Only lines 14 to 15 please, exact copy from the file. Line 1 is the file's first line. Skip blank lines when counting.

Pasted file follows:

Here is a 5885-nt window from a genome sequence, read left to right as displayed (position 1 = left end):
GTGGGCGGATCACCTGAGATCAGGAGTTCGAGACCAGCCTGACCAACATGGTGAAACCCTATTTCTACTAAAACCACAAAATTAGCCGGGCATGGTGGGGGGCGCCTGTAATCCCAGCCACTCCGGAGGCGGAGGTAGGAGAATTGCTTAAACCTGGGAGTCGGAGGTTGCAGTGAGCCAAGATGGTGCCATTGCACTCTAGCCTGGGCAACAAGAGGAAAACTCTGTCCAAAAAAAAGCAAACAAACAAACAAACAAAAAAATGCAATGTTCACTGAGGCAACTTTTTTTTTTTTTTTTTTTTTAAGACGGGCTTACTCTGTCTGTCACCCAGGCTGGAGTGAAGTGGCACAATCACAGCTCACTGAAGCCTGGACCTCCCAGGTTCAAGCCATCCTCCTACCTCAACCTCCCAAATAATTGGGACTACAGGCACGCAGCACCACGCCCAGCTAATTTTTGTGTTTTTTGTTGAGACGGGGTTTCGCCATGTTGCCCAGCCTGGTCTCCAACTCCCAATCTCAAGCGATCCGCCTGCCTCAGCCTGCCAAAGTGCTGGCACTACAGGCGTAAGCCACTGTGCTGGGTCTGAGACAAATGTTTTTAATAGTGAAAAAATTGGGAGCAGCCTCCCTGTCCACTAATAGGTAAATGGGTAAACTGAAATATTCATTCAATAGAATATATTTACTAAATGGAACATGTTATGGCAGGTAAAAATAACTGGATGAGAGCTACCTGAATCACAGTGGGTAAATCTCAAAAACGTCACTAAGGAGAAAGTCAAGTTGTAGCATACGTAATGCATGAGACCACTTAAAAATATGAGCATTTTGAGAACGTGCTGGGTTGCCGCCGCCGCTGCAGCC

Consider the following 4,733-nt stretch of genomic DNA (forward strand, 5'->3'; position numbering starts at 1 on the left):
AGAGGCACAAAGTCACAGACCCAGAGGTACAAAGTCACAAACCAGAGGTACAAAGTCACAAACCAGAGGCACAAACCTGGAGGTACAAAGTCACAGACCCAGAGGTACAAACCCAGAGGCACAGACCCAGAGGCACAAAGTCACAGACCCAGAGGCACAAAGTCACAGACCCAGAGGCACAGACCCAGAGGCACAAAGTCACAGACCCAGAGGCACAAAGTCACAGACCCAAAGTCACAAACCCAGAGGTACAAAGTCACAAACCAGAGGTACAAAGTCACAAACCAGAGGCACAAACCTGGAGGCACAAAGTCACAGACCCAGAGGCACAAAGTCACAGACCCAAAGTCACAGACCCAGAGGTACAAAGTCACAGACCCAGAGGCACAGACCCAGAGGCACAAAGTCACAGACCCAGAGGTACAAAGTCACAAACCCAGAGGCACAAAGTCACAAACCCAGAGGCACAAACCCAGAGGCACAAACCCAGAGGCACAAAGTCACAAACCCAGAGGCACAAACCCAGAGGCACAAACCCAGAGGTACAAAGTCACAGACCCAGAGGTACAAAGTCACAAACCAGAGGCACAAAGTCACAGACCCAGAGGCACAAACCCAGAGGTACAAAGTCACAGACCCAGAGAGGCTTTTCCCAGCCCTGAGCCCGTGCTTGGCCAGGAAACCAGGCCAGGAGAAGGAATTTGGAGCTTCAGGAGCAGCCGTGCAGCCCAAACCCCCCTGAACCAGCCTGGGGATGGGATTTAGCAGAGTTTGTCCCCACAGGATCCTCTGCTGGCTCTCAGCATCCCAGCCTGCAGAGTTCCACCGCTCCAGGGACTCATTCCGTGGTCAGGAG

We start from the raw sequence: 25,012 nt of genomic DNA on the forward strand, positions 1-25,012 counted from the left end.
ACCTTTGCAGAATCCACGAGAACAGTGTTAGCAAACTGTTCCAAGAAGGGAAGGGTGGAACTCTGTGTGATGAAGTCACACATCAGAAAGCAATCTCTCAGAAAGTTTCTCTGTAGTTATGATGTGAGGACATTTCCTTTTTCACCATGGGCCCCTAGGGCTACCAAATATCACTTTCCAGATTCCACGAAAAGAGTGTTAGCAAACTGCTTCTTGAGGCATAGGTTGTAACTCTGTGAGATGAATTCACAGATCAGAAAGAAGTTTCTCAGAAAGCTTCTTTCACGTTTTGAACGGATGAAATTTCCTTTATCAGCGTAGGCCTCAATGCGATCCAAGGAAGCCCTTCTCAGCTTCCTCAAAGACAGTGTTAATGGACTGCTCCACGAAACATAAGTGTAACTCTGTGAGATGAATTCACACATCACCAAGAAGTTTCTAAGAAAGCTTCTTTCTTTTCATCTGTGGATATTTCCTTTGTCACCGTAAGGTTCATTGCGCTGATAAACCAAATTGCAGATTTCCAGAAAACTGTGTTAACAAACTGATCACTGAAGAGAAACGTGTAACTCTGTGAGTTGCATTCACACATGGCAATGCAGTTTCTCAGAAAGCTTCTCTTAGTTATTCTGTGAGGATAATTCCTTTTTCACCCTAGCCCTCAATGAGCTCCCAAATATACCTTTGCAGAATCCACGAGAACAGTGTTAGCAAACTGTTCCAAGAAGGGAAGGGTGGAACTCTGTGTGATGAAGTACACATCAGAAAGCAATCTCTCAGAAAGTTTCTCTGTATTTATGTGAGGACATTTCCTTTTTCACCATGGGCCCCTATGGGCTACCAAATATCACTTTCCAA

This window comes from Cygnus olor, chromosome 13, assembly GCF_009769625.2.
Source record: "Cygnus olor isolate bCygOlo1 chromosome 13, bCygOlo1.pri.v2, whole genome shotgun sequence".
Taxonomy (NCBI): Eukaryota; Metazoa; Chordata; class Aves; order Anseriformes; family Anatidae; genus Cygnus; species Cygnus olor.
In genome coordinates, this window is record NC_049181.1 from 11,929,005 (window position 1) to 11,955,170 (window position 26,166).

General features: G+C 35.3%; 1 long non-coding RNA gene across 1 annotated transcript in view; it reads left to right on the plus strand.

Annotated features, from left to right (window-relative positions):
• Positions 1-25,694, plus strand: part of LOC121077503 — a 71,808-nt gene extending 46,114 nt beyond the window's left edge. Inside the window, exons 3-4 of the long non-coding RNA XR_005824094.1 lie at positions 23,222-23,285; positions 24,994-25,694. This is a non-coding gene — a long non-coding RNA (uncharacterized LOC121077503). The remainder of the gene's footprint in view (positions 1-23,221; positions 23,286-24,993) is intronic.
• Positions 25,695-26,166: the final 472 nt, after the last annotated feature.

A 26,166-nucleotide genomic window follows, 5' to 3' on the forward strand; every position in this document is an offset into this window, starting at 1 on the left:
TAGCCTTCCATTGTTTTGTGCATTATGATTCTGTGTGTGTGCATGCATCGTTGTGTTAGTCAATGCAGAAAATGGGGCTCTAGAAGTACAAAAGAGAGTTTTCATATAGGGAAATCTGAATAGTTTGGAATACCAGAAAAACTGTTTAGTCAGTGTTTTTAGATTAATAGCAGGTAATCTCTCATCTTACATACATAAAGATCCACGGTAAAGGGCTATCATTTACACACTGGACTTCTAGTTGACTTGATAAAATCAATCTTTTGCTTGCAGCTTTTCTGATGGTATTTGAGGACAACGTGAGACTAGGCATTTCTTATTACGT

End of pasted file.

• Positions 25,695-26,166: the final 472 nt, after the last annotated feature.

A 26,166-nucleotide genomic window follows, 5' to 3' on the forward strand; every position in this document is an offset into this window, starting at 1 on the left: